Each nozzle 12 is located within a respective bore formed in a ceramic plate 20, which defines the upper (as shown) surface of the combustion chamber 14. To enable the combustion conditions within the combustion chamber 14 to be optimised for a particular noxious substance contained in the gas stream, each nozzle 12 extends about, and is substantially concentric with, a lance 22 which receives a supply of an oxidant, for example air, from an oxidant inlet 24. As illustrated in FIG. 1, each of the lances 22 associated with the nozzles 12 of a single gas inlet 10 may be supplied with oxidant via a common oxidant inlet 24. The six oxidant inlets 24 may be conveniently connected to a shared oxidant source.

Each nozzle 12 is optionally surrounded by a second, concentric nozzle, or sleeve, 26, each of which is located within a respective bore formed in the plate 20. Each sleeve 26 surrounds a respective nozzle 12 such that the outlet from the nozzle 12 is located within the sleeve 26. A fuel gas inlet 28 supplies a fuel gas to an annular gas passage 30 defined between the outer surface of the nozzle 12 and the inner surface of the sleeve 26 to enable the fuel gas, for example methane, to be conveyed into the combustion zone 14 with the gas stream and any oxidant that has been injected into the gas stream by the lance 22. As illustrated in FIG. 1, each of the sleeves 26 associated with the nozzles 12 of a single gas inlet 10 to may be supplied with fuel gas via a common fuel gas inlet 28. The six fuel gas inlets 28 may be conveniently connected to a shared fuel gas source.

A controller (not shown) may be provided to control the relative amounts of fuel gas and oxidant that are supplied to the fuel gas inlets 28 and the oxidant inlets 24 to optimise the combustion of the noxious substance(s) contained in the gas stream. For example, for the combustive abatement of organo-silane, oxygen is injected into the gas stream through the lances 22. As another example, for the combustive abatement of F2/NF3 species contained in the gas stream, fuel gas is injected into the gas stream through the gas passages 30 to provide the necessary reducing species. Optionally, oxygen may also be injected into the gas stream through the lances 22 to produce combustion conditions that result in low residual hydrocarbons and low carbon monoxide emissions from the apparatus.

Returning to FIG. 1, in this example the combustion zone 14 is annular, and is surrounded by the exit surface of an outer, inwardly fired foraminous burner 32, such as that described in EP-A-0 694 735. The outer burner 32 has a porous layer 34 of ceramic and/or metal fibres deposited on, or attached to, an annular screen 36. A plenum volume 38 is formed between the burner screen 36 and an cylindrical outer shell 40. A mixture of fuel gas, such as natural gas, or a hydrocarbon, and air is introduced into the plenum volume 38 via one or more inlet nozzles (not shown) so that, during use, the mixture of fuel gas and air will burn without visible flame at the exit surface of the outer burner 32. The lower end (as shown) of the combustion zone 14 is open to allow the combustion products to be output from the zone 14.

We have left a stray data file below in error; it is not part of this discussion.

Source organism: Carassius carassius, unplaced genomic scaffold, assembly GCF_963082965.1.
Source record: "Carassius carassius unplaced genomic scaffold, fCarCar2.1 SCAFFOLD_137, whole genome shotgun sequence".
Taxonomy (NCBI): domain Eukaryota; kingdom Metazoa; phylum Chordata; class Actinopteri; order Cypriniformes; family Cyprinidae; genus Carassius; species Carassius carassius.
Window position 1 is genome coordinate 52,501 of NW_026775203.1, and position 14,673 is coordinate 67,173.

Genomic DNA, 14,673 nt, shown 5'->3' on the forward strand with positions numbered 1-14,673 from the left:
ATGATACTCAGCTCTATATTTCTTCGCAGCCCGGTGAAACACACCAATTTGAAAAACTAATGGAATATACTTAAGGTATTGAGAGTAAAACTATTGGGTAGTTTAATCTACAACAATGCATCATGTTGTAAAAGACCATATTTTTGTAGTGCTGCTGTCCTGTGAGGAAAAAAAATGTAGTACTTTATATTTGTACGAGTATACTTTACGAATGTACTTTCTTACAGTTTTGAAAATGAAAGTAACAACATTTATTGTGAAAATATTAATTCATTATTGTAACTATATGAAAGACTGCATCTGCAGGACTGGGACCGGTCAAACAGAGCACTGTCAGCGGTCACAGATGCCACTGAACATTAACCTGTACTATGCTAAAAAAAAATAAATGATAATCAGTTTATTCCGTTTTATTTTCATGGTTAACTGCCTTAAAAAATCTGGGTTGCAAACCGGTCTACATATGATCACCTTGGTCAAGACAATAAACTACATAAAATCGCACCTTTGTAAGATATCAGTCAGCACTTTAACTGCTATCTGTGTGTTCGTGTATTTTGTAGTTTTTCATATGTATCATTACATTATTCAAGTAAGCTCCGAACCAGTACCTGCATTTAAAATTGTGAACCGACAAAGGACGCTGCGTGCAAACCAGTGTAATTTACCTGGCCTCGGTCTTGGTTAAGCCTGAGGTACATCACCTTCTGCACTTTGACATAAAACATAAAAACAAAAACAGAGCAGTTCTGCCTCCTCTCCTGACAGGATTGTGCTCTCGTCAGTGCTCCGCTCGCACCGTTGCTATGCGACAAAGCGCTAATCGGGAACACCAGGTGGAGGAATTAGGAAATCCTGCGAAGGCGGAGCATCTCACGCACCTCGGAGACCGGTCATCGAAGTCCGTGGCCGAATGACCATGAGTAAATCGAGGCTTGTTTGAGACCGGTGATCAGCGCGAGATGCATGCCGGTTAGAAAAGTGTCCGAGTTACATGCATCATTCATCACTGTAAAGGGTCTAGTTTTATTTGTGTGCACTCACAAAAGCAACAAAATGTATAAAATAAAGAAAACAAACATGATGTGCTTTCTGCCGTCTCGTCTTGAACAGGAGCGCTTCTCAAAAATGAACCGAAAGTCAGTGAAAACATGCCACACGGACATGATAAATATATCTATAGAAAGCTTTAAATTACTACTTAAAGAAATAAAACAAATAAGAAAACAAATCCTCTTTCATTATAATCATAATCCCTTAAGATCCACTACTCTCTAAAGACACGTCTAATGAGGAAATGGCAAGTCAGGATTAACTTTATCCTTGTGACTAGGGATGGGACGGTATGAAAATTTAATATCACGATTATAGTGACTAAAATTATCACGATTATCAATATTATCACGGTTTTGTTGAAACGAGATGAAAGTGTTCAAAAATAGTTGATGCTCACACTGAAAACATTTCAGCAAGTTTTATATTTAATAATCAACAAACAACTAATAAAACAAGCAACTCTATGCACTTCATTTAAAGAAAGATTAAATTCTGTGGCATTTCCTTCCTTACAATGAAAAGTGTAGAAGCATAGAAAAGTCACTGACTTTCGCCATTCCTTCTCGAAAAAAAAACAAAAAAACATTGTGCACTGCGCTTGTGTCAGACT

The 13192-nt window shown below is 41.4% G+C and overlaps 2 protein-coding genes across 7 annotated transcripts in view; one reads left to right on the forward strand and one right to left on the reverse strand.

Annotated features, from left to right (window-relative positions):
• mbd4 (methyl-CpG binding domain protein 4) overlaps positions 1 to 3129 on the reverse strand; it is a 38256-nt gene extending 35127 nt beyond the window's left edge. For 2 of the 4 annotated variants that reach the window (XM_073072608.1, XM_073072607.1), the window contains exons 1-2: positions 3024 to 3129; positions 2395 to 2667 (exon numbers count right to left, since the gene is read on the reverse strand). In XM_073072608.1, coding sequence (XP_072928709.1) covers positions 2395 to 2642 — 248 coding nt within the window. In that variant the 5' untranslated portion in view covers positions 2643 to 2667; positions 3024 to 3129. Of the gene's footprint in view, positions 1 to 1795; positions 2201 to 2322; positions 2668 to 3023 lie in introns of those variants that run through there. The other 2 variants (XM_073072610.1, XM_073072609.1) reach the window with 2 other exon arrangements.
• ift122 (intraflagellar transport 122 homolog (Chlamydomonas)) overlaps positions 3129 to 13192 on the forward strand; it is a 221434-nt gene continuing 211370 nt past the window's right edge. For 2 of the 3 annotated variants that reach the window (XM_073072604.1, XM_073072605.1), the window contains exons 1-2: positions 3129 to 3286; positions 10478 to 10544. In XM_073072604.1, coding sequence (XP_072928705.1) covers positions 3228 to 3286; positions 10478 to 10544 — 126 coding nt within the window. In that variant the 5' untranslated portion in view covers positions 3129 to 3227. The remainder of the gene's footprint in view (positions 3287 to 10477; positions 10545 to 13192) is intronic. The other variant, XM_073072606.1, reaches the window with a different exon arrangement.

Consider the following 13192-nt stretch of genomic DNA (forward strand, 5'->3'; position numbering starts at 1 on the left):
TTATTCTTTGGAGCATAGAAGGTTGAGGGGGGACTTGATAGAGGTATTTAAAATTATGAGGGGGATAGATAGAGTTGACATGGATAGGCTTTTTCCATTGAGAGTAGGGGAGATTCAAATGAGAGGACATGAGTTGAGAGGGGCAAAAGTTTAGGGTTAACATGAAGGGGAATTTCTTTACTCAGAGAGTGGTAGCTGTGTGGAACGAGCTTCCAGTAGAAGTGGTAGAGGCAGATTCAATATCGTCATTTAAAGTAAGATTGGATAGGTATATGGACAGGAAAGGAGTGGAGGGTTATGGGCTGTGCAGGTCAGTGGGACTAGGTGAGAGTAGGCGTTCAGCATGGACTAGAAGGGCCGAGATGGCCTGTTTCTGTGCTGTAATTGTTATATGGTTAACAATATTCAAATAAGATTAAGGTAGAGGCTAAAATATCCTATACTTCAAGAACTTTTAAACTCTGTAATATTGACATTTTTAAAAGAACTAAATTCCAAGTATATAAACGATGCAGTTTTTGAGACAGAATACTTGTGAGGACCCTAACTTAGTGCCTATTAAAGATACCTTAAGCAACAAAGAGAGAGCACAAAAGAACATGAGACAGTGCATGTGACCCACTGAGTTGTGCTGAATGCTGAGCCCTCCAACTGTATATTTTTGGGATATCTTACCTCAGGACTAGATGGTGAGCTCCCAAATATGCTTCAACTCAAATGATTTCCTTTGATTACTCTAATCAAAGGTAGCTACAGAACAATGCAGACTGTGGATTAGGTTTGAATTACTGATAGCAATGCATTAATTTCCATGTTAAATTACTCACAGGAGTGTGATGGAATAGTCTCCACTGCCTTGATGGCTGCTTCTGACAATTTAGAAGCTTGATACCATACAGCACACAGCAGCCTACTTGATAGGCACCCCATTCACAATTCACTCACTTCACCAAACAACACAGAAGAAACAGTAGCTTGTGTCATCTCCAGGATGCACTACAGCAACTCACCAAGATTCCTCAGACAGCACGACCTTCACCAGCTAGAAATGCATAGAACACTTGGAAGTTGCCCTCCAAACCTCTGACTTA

During use, the exit surface of the outer burner 32 emits infrared radiation which assists in maintaining a high temperature within the combustion zone 14. In order to avoid problems associated with reduced radiation exchange at the open end of the outer burner 32, a second burner is provided for heating at least the open end of the outer burner 32. In this example, this second burner is provided by an inner, outwardly fired foraminous burner 42 surrounded by, and substantially concentric with, the annular combustion zone 14. Similar to the outer burner 32, the inner burner 42 has a porous layer 44 of ceramic and/or metal fibres, which may have either the same composition as the porous layer 34 of the outer burner 32 or a different composition than that porous layer. As illustrated in FIG. 1, the porous layer 44 has an annular sidewall 46 surrounded by the combustion zone 14, and an end wall 48 which closes the end of the inner burner 42. The porous layer 44 is deposited on a tubular screen 50 which defines a cylindrical plenum volume 52 of the inner burner 42. A mixture of fuel gas, such as natural gas, or a hydrocarbon, and air is introduced into this plenum volume 52 via inlet 54 so that, during use, this mixture of fuel gas and air will burn without visible flame at the exit surface of the inner burner 44. The mixture of fuel gas and air which is supplied to the cylindrical plenum volume 52 may be the same as, or different from, the mixture of fuel gas and air which is supplied to the annular plenum volume 38 of the outer burner 32.